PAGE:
Adding Interest to Your Projects With Texture
    We all love doing scroll sawing and woodworking, and love the results that we get when we make items which have intricate fretwork. Being able to create delicate and lacy plaques and ornaments is part of the challenge and intrigue of doing scrolling in the first place. Many times we create beautiful pieces which we can use for decorating our homes, or we can even make them for gifts for our friends and loved ones or to sell at craft fairs. It certainly is a fun and satisfying hobby.

    But sometimes, as much as we enjoy doing traditional scrollwork, it isn’t as practical as we would like to make items to sell, or even to give as gifts. While scrollwork is quite attractive, even smaller projects can take an incredible amount of time. It seems we are always looking for that magic formula of a project that is quick and easy to make, but desirable and attractive, too. Or maybe we are just looking for a new twist on things that would make our work truly stand out among the other vendors at the craft shows.

    Several months ago, I came across a new product called ‘Margot’s MUD’, a cool texture past that dries hard as a rock and is created by well-known artist Margot Clark. At first glance, the designs that are made with the MUD look like they are intricately hand-painted. Even though I have been painting for years, when I first saw these designs, I never thought that I would ever be able to accomplish them. I thought they were definitely too difficult for me to attempt, even with my experience.

    But they were so nice, I had to look further. I went to Margot’s website ( and took a couple of minutes to watch the video on her home page, which shows her demonstrating how easy it was to do the MUD process. When I saw the video, it DID look easy and I really wanted to try it. I could see so many applications for using this product in my woodworking that I had to give it a go. I immediately ordered up the basic ‘MUD Kit’ (which only costs about $35) and I couldn’t wait for it to get here. I felt like a child waiting for Santa Claus to come!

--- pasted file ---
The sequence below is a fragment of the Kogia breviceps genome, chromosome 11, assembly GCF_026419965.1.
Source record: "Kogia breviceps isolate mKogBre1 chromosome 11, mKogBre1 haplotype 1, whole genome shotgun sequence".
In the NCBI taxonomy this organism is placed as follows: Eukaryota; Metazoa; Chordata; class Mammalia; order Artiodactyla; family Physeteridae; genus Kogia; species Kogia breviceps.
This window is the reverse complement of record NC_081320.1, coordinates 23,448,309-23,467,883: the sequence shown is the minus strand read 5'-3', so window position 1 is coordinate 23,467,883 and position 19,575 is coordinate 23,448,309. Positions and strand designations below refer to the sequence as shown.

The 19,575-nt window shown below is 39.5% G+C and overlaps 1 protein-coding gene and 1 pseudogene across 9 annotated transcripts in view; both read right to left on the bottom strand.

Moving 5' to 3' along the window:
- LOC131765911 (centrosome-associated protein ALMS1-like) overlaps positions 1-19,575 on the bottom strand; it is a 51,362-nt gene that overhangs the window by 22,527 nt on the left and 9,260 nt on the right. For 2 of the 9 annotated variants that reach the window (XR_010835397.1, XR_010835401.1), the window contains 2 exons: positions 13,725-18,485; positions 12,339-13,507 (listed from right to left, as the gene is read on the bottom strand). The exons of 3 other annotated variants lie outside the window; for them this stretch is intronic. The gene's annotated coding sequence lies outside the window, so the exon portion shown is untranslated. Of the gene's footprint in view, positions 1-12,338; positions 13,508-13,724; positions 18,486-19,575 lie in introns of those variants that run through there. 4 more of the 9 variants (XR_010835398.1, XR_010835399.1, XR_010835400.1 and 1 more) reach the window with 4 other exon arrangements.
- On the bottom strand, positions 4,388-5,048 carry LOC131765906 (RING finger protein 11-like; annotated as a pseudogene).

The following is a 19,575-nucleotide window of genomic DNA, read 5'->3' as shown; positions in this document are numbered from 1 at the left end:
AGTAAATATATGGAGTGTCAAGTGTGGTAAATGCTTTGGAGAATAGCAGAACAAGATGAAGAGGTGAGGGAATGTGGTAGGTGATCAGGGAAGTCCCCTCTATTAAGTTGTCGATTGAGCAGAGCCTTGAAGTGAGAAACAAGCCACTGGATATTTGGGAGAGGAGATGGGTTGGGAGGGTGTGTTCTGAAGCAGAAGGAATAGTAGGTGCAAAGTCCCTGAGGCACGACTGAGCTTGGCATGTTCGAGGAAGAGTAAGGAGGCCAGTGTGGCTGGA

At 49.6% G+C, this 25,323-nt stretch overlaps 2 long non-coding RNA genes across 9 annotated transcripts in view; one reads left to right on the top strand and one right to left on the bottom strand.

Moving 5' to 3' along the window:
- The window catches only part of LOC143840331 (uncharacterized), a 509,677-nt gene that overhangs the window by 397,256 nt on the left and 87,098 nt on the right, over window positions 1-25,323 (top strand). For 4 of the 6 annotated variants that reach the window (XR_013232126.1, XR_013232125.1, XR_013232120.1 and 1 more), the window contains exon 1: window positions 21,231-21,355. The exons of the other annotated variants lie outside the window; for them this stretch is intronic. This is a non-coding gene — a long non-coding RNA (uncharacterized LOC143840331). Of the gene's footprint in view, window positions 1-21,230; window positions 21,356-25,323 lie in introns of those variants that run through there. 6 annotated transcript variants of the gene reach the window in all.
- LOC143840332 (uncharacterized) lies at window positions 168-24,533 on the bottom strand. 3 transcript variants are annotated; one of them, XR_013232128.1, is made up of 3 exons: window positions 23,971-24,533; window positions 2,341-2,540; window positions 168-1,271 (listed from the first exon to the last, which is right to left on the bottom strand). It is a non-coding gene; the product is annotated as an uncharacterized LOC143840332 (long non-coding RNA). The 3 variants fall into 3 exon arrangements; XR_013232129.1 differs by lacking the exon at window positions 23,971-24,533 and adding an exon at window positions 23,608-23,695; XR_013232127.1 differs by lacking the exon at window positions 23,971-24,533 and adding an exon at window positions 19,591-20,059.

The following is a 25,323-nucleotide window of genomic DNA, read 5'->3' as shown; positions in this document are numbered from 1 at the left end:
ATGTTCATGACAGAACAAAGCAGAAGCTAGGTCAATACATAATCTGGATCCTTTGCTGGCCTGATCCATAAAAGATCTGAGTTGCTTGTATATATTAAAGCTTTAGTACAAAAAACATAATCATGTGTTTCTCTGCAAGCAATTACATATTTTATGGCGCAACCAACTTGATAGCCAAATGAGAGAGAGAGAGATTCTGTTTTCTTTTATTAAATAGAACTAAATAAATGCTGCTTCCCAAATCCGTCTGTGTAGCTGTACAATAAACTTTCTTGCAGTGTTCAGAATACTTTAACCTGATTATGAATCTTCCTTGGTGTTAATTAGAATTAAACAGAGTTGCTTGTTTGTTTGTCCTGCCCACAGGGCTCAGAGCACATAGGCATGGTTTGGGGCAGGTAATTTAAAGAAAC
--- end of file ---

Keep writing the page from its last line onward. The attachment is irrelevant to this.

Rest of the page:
When the kit arrived, I found that it did, indeed include everything I needed to get started right then and there. I mention this because so many times I have ordered ‘complete’ kits, only to have to run to the store for this or that. With this kit, it truly IS complete and everything you need is included so you can start “playing in the MUD” as soon as you open the package. (She even includes some practice card stock for you!)

    This all was occurring just as I was thinking about what designs I would be doing for this holiday issue. I had already thought that the fretwork bells would make a nice project, but I then got the idea to make a MUD version of these ornaments so that you can see a variety of different designs that you can do quickly and easily using this product. These items will be great for craft fairs and teacher’s gifts and just about any other application you may want to use them on. You can even use the MUD on scroll sawn picture frames and plaques to add dimension and interest. When you apply the MUD and paint over it in a solid color, it looks almost liked carved wood! You could even dry brush metallic paint over the raised areas, as I did here, for a gold-leafing effect. (Or use real gold leaf!) You could leave it light colored and embed small rhinestones or other jewels into it to make it sparkle. It does dry extremely hard and is very durable and won’t flake off like other texture paste that I have tried. I think it opens a whole new way of embellishing your scroll work and I hope you give it a try.

    In this article, I wanted to highlight some of the basic techniques for using the MUD texture paste. While I used the MUD on Baltic birch plywood for the bell ornaments, I am demonstrating it on black poster board so that you can more easily see what is going on. If you follow the easy steps, you will soon become an expert “MUDDER” and open a whole new world of creating for yourself.

(Fig a)
Tape the pattern to the board at the top and trace around the edge of the pattern.
(Fig b)
Place a piece of light tracing paper (dark if you are working on light wood) under the pattern.
(Fig c)
Use a stylus (or a pencil) and trace along the pattern lines.  You only need to trace one edge of the curls, not around the entire shape.  You can also eliminate small details such as the small petals of the poinsettia, and freehand them later.
(Fig d)
Your finished tracing should look something like this.  Note you only need small dots and don’t have to trace the entire circles along the bottom and the top. The curls are only single lines and not double as when you cut it out on the scroll saw.
(Fig e)
To keep the brush clean and to thin the MUD, you use water and a product called Glass Medium that comes in the kit.  Used with a damp brush, The medium helps keep the brush at a fine edge so that you can pull the fine lines and spread the MUD easily.
(Fig f)
Dispense a small drop of the Glass Medium onto your palette. I used the top of the plastic container that came with the kit.
(Fig g)
Rinse your brush in water, gently blot it, and drag it into the Medium.  This will give your brush a fine (pointy) edge and make it easy to pull the piped MUD as you are working.
(Fig h)